Consumer Finance

Virginia Sues Online Lender Over Consumer Loans

Loans

Virginia is suing one of the largest online lenders in the U.S. after reportedly charging Virginians millions in interest and fees. In a lawsuit, the state alleges that NetCredit lent more than $47 million in illegal high-interest loans, The Daily Press reported.

According to the lawsuit, NetCredit provided loans to over 47,000 Virginians going back to 2012. The suit also alleges that NetCredit ran afoul of the state’s usury cap of 12 percent. That maximum rate applies to most consumer loans, with some exceptions. One loan for $2,120, which was detailed in an exhibit, required a borrower to pay back $6,130 over 22 months — an interest rate of nearly 150 percent.

The Daily Press could not reach NetCredit for immediate comment. Its parent company, Enova International, reportedly spent more than $100 million in 2017 for marketing. In the newspaper’s story, Attorney General Mark Herring advocated for stronger laws to “protect Virginians from predatory loans, whether issued online or in person.”

“We’ve seen more and more Virginians turn to online lenders in a time of need only to find they’ve signed up for a debt trap that is going to cost them hundreds if not thousands of dollars in finance charges and fees,” Herring said.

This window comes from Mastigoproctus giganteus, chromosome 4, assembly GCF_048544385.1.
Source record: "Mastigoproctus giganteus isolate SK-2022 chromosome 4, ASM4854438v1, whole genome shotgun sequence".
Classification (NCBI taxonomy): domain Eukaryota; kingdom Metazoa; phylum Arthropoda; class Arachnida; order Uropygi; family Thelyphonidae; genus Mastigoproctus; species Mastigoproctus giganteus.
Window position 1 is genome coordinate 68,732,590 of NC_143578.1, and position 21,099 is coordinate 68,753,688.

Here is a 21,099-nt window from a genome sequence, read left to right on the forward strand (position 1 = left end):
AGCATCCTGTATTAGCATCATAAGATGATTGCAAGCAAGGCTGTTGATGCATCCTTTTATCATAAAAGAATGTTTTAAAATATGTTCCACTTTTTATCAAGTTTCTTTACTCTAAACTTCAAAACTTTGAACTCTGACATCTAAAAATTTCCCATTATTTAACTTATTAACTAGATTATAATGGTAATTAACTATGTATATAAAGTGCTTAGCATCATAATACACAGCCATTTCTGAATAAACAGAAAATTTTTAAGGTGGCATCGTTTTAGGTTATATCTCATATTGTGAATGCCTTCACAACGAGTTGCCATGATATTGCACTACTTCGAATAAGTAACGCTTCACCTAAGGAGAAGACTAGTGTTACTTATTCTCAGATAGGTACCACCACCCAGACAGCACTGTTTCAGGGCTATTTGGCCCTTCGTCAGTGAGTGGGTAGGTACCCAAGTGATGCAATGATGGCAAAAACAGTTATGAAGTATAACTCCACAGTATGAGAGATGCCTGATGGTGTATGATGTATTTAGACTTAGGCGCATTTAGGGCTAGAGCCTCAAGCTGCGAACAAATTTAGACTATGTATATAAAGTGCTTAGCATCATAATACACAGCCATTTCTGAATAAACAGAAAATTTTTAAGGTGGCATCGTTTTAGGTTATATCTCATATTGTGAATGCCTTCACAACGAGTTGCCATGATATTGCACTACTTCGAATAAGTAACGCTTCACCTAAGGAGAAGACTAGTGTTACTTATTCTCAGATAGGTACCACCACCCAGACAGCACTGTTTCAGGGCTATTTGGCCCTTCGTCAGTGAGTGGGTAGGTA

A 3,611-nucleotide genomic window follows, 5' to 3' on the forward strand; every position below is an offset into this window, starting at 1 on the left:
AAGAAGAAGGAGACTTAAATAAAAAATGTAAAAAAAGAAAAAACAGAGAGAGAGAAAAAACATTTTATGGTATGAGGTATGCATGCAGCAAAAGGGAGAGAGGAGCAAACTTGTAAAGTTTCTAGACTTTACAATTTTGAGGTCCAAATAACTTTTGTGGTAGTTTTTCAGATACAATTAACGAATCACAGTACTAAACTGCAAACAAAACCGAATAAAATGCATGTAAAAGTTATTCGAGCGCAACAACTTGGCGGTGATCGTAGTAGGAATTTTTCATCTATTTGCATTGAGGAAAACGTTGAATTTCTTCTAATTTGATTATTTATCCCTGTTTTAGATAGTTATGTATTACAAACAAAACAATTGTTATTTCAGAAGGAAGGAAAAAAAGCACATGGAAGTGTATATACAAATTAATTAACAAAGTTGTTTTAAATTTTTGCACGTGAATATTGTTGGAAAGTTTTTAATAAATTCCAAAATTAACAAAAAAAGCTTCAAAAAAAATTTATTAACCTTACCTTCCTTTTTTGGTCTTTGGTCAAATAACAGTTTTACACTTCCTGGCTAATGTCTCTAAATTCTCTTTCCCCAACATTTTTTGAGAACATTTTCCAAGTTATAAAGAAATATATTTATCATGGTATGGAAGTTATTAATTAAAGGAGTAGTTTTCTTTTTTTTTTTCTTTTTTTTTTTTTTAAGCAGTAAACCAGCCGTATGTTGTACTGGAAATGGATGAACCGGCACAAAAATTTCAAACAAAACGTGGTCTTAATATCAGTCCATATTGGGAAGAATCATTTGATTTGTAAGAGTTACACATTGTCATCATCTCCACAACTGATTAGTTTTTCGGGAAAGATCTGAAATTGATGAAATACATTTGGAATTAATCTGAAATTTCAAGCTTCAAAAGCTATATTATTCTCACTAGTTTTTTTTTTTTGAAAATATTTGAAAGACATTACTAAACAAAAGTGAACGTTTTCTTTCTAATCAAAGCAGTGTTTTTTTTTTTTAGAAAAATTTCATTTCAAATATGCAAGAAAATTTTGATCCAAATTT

In a 2017 study by the Cleveland Federal Reserve, economists took a rather dim view of the online lending space and the ways in which it recruits and handles its customers, believing additional regulation was needed to rein in some of the excesses their research uncovered.

The study examined data from TransUnion that identified about 90,000 customers who had taken out an online loan between 2007 and 2012. Using statistical techniques, those 90,000 customers were matched against a similar number of borrowers who were otherwise similar in income, credit history, initial borrowing power and other demographic details, but who did not use online loans. The data found that customers who had taken out online loans had grown their debts 35 percent more than those who had not over a period of two years.

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